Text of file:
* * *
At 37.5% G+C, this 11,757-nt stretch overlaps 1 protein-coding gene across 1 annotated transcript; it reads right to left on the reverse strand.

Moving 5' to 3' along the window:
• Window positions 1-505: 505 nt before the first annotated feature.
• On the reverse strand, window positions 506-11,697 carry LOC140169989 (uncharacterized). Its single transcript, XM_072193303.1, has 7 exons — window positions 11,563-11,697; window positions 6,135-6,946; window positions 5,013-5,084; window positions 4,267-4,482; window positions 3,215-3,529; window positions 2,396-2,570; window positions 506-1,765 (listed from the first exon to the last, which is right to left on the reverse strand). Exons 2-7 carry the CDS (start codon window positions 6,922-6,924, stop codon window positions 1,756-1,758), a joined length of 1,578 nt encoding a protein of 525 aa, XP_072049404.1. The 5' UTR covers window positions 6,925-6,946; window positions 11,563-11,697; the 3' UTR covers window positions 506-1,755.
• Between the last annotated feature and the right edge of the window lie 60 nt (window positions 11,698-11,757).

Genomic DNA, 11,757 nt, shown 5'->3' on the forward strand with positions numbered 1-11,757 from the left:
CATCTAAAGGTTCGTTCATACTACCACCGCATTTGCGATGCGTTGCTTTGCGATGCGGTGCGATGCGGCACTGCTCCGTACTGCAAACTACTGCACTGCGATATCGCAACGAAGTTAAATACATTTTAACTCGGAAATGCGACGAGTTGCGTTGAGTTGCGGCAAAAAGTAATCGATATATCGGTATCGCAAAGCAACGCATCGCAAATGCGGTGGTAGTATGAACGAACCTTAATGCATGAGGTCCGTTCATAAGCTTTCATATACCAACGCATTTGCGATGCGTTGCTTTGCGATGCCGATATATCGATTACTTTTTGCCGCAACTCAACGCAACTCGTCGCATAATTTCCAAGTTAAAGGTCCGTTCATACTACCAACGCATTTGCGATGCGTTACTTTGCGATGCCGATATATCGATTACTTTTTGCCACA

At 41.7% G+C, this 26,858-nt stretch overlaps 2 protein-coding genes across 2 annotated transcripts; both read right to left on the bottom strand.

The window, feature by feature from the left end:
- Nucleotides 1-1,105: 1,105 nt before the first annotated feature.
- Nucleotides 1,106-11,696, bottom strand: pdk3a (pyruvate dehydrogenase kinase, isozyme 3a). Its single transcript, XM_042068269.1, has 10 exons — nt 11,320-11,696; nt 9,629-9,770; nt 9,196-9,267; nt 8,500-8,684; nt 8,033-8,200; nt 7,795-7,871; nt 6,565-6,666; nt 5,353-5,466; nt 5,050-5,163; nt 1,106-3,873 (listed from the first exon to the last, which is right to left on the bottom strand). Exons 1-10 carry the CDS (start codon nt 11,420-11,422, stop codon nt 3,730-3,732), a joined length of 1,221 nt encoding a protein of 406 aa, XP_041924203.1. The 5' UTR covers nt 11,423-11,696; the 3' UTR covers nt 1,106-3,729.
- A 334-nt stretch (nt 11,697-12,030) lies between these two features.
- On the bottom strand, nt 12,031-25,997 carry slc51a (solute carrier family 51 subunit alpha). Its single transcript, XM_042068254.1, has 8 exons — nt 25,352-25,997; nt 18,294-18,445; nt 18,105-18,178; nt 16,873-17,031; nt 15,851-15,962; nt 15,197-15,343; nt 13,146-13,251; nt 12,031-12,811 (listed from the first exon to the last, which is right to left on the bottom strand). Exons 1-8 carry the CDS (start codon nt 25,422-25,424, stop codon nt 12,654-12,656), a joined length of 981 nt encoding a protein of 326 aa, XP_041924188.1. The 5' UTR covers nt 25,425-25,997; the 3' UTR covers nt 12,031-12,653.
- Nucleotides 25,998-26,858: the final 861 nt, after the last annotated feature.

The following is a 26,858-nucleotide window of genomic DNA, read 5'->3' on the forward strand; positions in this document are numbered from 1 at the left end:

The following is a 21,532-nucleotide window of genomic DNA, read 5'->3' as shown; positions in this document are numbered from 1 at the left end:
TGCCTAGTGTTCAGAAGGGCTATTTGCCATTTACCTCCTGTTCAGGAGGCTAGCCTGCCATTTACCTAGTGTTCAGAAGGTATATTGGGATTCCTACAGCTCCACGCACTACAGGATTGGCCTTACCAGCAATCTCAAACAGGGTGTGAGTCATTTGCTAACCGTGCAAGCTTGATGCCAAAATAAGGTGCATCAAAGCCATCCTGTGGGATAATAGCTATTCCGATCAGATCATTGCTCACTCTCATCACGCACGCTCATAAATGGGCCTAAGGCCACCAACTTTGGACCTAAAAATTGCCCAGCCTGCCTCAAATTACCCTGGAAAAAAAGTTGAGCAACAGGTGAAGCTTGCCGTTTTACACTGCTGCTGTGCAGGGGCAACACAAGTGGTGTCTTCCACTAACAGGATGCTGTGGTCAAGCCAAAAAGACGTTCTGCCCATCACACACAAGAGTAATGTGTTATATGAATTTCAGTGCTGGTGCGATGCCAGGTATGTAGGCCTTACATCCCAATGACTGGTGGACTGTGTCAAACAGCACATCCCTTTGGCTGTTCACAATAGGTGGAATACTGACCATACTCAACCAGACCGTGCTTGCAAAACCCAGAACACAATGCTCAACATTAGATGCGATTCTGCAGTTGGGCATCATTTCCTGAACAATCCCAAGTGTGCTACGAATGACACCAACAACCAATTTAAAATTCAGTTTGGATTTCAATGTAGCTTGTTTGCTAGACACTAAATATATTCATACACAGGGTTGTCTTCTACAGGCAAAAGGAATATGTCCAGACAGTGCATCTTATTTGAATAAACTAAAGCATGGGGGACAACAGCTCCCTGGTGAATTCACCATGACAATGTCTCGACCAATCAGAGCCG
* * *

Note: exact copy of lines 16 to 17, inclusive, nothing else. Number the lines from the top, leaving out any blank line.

The following is a 21,532-nucleotide window of genomic DNA, read 5'->3' as shown; positions in this document are numbered from 1 at the left end:
TGCCTAGTGTTCAGAAGGGCTATTTGCCATTTACCTCCTGTTCAGGAGGCTAGCCTGCCATTTACCTAGTGTTCAGAAGGTATATTGGGATTCCTACAGCTCCACGCACTACAGGATTGGCCTTACCAGCAATCTCAAACAGGGTGTGAGTCATTTGCTAACCGTGCAAGCTTGATGCCAAAATAAGGTGCATCAAAGCCATCCTGTGGGATAATAGCTATTCCGATCAGATCATTGCTCACTCTCATCACGCACGCTCATAAATGGGCCTAAGGCCACCAACTTTGGACCTAAAAATTGCCCAGCCTGCCTCAAATTACCCTGGAAAAAAAGTTGAGCAACAGGTGAAGCTTGCCGTTTTACACTGCTGCTGTGCAGGGGCAACACAAGTGGTGTCTTCCACTAACAGGATGCTGTGGTCAAGCCAAAAAGACGTTCTGCCCATCACACACAAGAGTAATGTGTTATATGAATTTCAGTGCTGGTGCGATGCCAGGTATGTAGGCCTTACATCCCAATGACTGGTGGACTGTGTCAAACAGCACATCCCTTTGGCTGTTCACAATAGGTGGAATACTGACCATACTCAACCAGACCGTGCTTGCAAAACCCAGAACACAATGCTCAACATTAGATGCGATTCTGCAGTTGGGCATCATTTCCTGAACAATCCCAAGTGTGCTACGAATGACACCAACAACCAATTTAAAATTCAGTTTGGATTTCAATGTAGCTTGTTTGCTAGACACTAAATATATTCATACACAGGGTTGTCTTCTACAGGCAAAAGGAATATGTCCAGACAGTGCATCTTATTTGAATAAACTAAAGCATGGGGGACAACAGCTCCCTGGTGAATTCACCATGACAATGTCTCGACCAATCAGAGCCG